The track behind our train Looking back down the track Each time we experiment with public transportation, we seem to enjoy it more. We have logged enough miles by truck during the past decade to qualify as experts in private transportation, and we certainly enjoyed that, but although we have had terrific train trips in Europe we are only beginning to become familiar with train travel here at home. The high peaks of the Sierra Nevada still have snow, even though we are half-way through March. What a great time, we decided, to take a train ride!

We immediately discovered that train travel involves us with real people, with real quirks, unlike airline travel. The Amtrak California Zephyr travels from Emeryville (well, San Francisco, except that one travels by Amtrak bus from San Francisco to the Emeryville station) all the way across the country to Chicago, with connecting service to New The track behind our train Homeless tents near Sacramento York. A trip to Reno, Nevada was small potatoes for this train, even though at least two dozen passengers embarked with us, directed to the special car at the end of the train, which would be dropped after we disembarked.

The conductor, a down-to-earth redheaded woman, shooed us into the car, checked our tickets, hung a tag above our seats, and hollered out instructions familiar to all travelers, involving NO FEET ON SEATS, READ THE EMERGENCY INSTRUCTIONS, THE DINING CAR OPENS AT NOON and so on. Although our tickets were for reserved coach seats, the reservation does not extend to specific seats, nor, often, even to specific cars, a situation which caused a The trackside area of a small town Passing through a town minor kerfuffle when a group boarded a few stops later and wanted SATISFACTION. But the cars are spacious, more comfortable than the coaches we found in Europe, and the train is nearly silent, in stark contrast to the continual high-pitched engine noise of an airplane. The coaches are two levels, but the lower level is generally used for handicapped passengers, luggage, service areas and washrooms; we liked sitting up high to watch the scenery. We met a friendly couple from Watsonville, California, who are experienced train riders, having made this journey several times before, but who prefer the trip to Seattle, and who are already planning their next ride, to Santa Barbara.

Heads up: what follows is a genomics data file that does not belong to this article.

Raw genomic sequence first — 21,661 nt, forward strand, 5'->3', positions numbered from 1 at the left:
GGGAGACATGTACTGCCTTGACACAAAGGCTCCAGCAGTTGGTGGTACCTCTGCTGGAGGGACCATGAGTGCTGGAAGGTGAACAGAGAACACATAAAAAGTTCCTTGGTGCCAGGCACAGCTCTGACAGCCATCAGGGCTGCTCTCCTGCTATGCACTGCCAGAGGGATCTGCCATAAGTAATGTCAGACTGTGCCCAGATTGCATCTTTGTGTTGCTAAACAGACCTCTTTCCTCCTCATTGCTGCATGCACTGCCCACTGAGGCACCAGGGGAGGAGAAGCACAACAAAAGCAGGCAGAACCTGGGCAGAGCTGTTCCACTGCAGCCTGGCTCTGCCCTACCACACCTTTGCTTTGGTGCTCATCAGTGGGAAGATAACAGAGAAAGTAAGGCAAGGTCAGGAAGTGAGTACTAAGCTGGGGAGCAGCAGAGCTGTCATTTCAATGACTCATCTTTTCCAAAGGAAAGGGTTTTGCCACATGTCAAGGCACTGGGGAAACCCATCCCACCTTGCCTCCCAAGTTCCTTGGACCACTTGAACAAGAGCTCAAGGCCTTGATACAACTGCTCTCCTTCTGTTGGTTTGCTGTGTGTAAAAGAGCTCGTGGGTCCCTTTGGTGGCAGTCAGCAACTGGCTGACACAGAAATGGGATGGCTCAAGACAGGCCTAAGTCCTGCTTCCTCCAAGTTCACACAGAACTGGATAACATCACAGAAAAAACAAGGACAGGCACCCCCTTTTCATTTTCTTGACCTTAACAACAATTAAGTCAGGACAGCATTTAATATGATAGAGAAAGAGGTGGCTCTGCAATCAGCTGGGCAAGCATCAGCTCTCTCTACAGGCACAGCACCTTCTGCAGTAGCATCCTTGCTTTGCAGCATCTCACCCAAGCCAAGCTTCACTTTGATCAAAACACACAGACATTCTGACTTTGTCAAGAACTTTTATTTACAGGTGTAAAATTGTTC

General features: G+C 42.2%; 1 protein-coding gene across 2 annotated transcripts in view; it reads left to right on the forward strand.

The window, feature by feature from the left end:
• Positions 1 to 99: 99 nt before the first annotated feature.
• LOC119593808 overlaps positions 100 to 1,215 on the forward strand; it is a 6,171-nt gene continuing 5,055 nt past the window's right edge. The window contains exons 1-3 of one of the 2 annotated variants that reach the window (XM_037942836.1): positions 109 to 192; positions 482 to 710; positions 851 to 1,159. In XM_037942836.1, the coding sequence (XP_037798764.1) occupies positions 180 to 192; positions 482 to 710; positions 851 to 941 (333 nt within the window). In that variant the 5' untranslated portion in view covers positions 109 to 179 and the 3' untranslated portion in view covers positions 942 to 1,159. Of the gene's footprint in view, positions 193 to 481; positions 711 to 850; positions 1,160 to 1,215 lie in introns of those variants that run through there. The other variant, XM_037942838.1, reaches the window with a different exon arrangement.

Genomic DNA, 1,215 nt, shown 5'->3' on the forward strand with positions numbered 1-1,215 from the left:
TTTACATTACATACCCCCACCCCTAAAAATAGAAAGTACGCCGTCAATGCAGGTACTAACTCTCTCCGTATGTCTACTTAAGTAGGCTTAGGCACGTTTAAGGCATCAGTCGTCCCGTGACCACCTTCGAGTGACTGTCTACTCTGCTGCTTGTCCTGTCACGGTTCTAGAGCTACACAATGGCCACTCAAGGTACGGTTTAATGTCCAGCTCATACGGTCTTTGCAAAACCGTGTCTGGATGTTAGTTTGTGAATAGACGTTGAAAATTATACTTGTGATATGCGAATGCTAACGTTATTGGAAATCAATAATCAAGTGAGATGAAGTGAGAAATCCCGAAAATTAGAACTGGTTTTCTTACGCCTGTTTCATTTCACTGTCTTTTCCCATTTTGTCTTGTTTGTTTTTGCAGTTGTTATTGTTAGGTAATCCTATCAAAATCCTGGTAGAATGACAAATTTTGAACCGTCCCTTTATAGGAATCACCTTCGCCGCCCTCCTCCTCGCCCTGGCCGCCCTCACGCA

Our route took us past the alleys and back yards of Berkeley and Oakland, along the edge of San Pablo Bay, its muddy Skilifts near the summit Ski lifts near Donner Summit flats visible at low tide, near the oil refineries and holding tanks of Martinez and Richmond. We saw homeless encampments near the train tracks. The clean pup tents made us think of families newly foreclosed. Soon we were out of the metropolitan sprawl and beginning our journey through towns and cities first settled during Gold Rush days. After Sacramento, we began the ascent into the mountains.

Our weather going east was cloudy with light rain showers. The rice fields near Sacramento bent over; fruit trees in the orchards were in lavish bloom. Before we had achieved much altitude we began to see patches of snow on the ground, first in canyons and at the base of large trees, then more widely visible, until by the time we reached Donner summit the snow was deep and crisp and uneven. We passed ski lifts with a few end-of-season skiers.